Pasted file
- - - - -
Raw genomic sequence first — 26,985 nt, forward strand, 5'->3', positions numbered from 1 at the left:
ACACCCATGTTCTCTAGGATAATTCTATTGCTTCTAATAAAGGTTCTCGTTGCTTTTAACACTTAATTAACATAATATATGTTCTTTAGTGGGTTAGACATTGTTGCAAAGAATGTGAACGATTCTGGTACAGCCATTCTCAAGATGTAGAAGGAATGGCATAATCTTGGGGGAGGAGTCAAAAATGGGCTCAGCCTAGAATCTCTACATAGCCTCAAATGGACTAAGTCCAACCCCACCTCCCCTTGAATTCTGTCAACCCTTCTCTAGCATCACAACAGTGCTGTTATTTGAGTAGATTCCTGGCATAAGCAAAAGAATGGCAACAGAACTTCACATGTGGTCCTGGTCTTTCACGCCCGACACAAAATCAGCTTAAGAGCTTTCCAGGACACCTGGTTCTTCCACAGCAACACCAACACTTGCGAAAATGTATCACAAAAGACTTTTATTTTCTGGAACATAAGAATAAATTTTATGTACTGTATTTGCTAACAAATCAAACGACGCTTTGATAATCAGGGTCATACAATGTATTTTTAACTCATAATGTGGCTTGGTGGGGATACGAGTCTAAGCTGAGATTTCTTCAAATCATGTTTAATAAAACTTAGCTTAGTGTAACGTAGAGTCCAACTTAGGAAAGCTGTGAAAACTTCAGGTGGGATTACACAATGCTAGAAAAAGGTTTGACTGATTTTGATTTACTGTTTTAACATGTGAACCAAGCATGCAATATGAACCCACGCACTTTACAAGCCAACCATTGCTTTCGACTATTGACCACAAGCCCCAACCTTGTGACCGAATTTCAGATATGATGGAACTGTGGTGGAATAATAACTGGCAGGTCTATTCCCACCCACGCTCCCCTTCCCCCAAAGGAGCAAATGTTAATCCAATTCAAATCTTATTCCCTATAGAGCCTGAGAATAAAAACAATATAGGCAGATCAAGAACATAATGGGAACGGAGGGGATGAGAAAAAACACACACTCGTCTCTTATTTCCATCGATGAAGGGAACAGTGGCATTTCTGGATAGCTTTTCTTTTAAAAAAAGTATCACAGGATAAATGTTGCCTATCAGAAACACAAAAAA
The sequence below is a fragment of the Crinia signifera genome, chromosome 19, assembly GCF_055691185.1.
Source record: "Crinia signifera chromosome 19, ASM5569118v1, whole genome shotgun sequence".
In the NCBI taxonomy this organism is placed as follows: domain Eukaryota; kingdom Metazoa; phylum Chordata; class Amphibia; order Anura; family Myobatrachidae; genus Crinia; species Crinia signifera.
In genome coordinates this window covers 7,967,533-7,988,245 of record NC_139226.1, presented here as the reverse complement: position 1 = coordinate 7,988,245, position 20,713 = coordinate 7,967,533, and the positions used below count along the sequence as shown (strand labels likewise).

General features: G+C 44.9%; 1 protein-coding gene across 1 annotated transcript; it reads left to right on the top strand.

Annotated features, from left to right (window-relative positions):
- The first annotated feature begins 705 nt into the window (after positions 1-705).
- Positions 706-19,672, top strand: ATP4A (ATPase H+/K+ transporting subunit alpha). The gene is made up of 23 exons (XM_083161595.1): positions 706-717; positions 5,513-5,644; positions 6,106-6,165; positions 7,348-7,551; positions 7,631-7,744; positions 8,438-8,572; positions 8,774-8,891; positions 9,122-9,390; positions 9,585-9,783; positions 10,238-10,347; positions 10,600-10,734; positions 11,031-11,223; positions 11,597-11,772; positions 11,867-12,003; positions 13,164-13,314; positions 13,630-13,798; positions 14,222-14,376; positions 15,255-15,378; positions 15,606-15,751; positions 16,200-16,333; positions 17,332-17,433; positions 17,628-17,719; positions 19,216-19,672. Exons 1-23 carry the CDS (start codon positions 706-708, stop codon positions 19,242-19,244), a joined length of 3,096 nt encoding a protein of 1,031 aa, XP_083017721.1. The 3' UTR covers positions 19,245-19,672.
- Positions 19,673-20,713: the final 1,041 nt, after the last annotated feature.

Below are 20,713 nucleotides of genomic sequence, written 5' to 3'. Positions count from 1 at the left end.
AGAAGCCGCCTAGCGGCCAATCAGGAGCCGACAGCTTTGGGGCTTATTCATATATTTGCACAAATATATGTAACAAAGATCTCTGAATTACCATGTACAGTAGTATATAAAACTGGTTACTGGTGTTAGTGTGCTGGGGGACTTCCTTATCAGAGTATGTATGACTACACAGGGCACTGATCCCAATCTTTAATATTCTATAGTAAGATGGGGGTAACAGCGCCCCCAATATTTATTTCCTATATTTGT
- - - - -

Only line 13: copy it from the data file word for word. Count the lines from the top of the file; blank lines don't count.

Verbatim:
AGAAGCCGCCTAGCGGCCAATCAGGAGCCGACAGCTTTGGGGCTTATTCATATATTTGCACAAATATATGTAACAAAGATCTCTGAATTACCATGTACAGTAGTATATAAAACTGGTTACTGGTGTTAGTGTGCTGGGGGACTTCCTTATCAGAGTATGTATGACTACACAGGGCACTGATCCCAATCTTTAATATTCTATAGTAAGATGGGGGTAACAGCGCCCCCAATATTTATTTCCTATATTTGT